It’s worth noting that the email quoted above was written before the “Lupron Protocol” was developed. We don’t know if Mr. Blaxill was alarmed by the emergence of the “Lupron Protocol”. I can’t find where he spoke out against it. We can see that his blog (under a different writer) promoted the idea as “MERCURY, TESTOSTERONE AND AUTISM – A REALLY BIG IDEA!“. Mr. Blaxill doesn’t seem to have commented there. For all the papers the Geiers have published, Mr. Blaxill only mentions them once in his book “Age of Autism. But as we’ve seen, tacit approval (silence) may not be the same thing as real approval.

Mr. Blaxill had the courage to testify before a congressional hearing last year. A hearing where the politicians had been lobbied in advance to be favorable to his cause. When it came to disagreeing with one of his allies, that courage was lacking. He allowed “sloppy” science from an ally to go unchallenged. An example of the fallout of such a decision, in my opinion had he stood up he could have slowed or even stopped the “Lupron Protocol”, a therapy which in my opinion amounts to the abusive treatment of disabled children in an uncontrolled and unapproved experiment.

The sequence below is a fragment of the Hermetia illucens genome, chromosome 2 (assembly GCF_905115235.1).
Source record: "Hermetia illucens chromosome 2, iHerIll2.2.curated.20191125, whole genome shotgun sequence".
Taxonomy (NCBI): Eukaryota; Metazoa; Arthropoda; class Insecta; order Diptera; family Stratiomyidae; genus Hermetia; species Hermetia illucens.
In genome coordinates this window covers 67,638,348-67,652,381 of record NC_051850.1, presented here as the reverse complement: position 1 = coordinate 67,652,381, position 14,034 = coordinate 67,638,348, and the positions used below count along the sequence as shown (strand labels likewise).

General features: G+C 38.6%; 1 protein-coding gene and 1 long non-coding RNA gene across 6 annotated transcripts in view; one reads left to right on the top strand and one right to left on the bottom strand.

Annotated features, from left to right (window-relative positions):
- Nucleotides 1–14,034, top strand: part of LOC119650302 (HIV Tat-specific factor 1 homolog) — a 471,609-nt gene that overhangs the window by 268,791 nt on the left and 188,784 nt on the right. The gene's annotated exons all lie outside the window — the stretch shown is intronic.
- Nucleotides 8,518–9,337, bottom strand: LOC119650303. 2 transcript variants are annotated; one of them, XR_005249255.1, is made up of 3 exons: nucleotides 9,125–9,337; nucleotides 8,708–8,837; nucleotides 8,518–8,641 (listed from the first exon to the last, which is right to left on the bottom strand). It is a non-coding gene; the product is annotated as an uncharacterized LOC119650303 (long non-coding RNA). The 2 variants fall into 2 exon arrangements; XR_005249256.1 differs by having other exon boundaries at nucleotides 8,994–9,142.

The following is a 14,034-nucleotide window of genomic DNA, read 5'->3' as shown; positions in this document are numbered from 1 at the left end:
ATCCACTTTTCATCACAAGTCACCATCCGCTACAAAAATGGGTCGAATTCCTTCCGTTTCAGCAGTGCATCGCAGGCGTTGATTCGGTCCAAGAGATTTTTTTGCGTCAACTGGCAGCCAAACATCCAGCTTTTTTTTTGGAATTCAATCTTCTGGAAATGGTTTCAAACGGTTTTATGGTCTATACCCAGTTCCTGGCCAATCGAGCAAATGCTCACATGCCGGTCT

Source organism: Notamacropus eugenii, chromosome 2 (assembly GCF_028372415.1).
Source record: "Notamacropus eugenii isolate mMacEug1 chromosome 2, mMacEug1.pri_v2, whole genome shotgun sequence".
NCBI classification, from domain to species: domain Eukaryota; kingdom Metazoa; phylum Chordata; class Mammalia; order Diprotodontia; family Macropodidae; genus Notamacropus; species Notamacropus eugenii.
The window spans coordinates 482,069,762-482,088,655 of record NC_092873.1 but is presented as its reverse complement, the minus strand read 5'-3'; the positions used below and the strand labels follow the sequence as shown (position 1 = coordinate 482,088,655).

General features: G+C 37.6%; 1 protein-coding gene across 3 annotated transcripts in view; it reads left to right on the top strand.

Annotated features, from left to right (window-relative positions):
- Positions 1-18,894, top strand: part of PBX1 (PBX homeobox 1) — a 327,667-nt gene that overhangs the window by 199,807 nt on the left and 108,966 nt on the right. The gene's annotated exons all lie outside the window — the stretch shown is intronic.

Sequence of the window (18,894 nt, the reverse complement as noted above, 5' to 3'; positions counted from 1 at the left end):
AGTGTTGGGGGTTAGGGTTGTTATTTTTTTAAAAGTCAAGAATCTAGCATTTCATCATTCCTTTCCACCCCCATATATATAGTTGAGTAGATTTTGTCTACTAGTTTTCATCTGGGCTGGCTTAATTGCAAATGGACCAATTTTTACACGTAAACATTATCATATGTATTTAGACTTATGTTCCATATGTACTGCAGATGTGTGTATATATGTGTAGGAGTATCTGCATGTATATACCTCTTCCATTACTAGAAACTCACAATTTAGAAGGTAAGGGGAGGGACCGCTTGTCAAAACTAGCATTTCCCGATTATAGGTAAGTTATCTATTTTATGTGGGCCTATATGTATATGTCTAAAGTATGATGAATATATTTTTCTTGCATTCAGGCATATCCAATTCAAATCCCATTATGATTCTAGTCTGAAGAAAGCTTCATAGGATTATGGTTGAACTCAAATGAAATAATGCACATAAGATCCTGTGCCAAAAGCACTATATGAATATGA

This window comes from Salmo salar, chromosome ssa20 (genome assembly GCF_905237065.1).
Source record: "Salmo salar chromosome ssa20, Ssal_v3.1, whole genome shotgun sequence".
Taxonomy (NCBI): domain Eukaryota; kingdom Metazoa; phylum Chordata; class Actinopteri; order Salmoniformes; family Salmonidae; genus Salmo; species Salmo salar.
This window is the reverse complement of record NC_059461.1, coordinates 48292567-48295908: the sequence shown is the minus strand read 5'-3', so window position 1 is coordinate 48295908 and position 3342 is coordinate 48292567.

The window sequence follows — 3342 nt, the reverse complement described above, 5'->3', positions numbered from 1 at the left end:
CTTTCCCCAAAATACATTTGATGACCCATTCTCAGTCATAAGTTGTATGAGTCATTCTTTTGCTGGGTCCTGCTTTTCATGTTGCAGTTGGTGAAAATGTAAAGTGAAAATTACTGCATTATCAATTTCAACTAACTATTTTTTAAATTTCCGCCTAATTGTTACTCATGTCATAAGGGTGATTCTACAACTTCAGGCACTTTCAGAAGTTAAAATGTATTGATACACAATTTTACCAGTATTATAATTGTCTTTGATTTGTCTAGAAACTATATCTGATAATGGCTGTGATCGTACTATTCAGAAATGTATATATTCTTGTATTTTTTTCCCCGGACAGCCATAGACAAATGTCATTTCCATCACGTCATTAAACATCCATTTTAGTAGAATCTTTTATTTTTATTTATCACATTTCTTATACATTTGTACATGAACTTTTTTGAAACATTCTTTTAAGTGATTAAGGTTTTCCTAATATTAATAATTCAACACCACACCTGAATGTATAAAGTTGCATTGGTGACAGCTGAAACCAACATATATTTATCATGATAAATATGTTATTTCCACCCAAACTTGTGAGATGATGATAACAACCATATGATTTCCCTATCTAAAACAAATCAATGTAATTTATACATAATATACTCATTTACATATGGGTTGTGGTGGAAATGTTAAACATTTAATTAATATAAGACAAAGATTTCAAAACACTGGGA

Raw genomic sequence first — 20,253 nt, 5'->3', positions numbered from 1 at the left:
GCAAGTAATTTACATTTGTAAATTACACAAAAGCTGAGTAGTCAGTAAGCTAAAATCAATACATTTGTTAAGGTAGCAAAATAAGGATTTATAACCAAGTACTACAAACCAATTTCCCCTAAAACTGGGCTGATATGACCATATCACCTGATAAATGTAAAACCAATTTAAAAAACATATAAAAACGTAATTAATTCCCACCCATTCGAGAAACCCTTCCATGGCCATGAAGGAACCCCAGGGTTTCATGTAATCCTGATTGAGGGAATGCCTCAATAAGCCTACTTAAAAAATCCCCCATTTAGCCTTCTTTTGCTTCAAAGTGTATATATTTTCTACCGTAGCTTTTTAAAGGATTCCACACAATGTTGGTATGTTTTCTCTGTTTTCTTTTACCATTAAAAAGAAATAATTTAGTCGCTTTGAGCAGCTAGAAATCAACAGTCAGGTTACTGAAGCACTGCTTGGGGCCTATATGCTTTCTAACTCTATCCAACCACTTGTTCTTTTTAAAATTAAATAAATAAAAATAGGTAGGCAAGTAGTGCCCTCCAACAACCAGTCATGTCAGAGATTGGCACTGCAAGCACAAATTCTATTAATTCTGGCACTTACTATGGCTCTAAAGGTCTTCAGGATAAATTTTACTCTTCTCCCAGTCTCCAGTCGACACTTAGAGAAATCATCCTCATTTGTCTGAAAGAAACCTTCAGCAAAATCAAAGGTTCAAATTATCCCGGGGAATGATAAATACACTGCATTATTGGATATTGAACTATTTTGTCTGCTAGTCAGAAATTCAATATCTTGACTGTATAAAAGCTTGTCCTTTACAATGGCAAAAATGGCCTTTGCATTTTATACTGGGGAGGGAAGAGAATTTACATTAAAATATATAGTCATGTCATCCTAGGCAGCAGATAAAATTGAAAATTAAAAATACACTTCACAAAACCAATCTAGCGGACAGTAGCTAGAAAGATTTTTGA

By Matt Carey

18 Responses to “Mark Blaxill on the Geiers: they do sloppy work”

  1. reissd October 14, 2013 at 00:38 #

    Promoting an ally, even at the expense of children. Sad.

  2. autismne October 14, 2013 at 01:27 #

    “i have not been a big fan of the Geiers. I worry they do not represent our side well. They do sloppy work.”

    Is Blaxill similarly “not a big fan” of others in the anti-vaccine movement who do sloppy work and embarrass his side? That would be a very long list.

    • brian October 14, 2013 at 02:06 #

      Blaxill noted that the Geiers “don’t show nearly as well as Andy Wakefield.”

      Although, in a tour de force of intellectual dishonesty, Blaxill chose not to “rip to shreds” the Geiers’ preposterous anti-vaccine efforts, he continuously and enthusiastically supported Wakefield’s similarly but even more obviously failed work. Perhaps to Blaxill the ability to ‘show well’ is even more important than, well, not lying.